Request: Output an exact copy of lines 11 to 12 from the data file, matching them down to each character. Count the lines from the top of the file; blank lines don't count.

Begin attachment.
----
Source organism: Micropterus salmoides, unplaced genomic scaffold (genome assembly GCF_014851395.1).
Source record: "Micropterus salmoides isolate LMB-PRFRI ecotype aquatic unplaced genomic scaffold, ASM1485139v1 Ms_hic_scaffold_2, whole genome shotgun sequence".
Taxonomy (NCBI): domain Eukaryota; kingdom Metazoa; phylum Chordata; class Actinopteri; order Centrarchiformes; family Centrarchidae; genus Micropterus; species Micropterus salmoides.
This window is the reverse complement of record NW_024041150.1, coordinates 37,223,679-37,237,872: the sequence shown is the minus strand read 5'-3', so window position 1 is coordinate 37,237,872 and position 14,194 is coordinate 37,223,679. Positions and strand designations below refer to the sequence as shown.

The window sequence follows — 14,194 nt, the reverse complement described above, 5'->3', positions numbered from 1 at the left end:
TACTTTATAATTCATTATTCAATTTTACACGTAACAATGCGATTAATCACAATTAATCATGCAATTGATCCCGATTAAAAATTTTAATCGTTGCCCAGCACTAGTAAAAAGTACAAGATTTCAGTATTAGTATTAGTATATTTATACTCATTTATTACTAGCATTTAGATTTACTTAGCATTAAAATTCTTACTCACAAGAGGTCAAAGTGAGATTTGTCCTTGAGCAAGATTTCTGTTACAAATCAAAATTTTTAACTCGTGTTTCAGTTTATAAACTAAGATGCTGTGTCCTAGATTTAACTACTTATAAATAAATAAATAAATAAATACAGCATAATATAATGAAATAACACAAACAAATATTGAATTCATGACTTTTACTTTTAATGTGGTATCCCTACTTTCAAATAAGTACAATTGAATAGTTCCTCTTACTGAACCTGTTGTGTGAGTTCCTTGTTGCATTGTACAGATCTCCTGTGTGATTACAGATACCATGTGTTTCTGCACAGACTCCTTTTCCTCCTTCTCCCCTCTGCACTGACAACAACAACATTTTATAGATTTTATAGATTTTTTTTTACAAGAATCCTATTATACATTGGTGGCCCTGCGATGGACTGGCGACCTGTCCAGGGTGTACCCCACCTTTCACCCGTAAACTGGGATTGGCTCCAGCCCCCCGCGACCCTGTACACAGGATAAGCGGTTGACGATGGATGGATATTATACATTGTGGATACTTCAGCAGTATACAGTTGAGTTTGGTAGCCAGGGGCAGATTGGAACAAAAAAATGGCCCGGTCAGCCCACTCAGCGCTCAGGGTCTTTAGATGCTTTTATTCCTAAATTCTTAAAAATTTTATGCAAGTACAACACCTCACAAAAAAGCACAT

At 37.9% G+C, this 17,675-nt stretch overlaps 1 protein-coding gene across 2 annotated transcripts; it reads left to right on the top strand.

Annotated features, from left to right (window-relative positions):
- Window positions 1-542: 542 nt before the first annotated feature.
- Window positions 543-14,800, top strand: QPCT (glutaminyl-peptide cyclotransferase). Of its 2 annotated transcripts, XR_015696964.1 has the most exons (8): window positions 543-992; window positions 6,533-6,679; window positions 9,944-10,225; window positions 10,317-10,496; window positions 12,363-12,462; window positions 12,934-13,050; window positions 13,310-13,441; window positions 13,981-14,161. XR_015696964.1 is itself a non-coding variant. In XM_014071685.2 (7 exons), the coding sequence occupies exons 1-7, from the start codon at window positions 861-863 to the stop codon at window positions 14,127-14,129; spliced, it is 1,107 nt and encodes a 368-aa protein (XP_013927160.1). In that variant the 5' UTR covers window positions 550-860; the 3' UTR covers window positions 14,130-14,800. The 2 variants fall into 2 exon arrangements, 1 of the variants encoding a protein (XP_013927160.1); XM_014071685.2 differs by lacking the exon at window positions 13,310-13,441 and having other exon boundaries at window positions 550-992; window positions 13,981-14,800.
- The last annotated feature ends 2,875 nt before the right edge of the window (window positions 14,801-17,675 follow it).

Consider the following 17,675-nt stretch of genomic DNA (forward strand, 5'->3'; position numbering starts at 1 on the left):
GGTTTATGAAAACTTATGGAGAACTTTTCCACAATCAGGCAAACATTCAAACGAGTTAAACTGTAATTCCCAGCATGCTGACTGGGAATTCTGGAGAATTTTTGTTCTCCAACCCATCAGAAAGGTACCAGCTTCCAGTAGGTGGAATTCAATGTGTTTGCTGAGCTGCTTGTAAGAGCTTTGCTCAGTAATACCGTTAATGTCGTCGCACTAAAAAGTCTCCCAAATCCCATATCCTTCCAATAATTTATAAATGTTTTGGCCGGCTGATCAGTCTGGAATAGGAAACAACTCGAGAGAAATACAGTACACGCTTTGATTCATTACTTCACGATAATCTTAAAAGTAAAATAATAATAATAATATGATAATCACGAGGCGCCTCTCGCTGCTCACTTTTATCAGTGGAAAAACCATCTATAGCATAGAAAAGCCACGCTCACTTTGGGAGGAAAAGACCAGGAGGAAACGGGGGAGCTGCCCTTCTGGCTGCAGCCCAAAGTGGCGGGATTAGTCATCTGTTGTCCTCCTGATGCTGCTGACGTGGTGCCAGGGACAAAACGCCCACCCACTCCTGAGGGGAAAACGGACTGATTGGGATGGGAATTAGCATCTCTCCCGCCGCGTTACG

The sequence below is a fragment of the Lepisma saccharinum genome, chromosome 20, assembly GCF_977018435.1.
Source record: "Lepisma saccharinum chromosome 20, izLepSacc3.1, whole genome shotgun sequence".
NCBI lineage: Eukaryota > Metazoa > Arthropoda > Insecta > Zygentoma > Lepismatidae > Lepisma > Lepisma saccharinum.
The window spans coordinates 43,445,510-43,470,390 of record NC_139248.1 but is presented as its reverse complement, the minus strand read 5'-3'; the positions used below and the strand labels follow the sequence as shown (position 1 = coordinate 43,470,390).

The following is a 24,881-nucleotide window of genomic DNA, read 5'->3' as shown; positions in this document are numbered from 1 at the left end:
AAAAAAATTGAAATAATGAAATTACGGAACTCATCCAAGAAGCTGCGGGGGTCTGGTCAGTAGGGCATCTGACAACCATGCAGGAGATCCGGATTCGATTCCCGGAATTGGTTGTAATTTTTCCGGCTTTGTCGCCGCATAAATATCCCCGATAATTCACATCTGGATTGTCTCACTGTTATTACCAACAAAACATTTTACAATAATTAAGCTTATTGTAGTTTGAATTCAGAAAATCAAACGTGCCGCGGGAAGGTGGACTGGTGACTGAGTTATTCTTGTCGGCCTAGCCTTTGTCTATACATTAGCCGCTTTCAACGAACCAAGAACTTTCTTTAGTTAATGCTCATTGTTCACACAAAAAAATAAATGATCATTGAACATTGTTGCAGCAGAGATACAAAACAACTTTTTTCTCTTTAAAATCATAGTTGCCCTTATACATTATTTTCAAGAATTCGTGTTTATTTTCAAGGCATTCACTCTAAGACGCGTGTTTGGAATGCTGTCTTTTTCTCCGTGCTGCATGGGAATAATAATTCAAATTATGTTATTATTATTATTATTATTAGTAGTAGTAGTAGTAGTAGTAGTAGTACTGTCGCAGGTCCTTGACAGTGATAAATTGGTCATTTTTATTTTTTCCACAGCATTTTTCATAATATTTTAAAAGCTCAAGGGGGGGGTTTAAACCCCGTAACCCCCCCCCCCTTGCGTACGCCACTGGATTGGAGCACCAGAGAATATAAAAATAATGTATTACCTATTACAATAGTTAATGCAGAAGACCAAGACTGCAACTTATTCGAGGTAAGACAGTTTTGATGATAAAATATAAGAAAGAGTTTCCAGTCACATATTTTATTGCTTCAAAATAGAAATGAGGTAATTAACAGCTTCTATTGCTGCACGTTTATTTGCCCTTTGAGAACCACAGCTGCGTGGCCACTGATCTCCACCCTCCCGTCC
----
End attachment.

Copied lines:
- The last annotated feature ends 2,875 nt before the right edge of the window (window positions 14,801-17,675 follow it).

Consider the following 17,675-nt stretch of genomic DNA (forward strand, 5'->3'; position numbering starts at 1 on the left):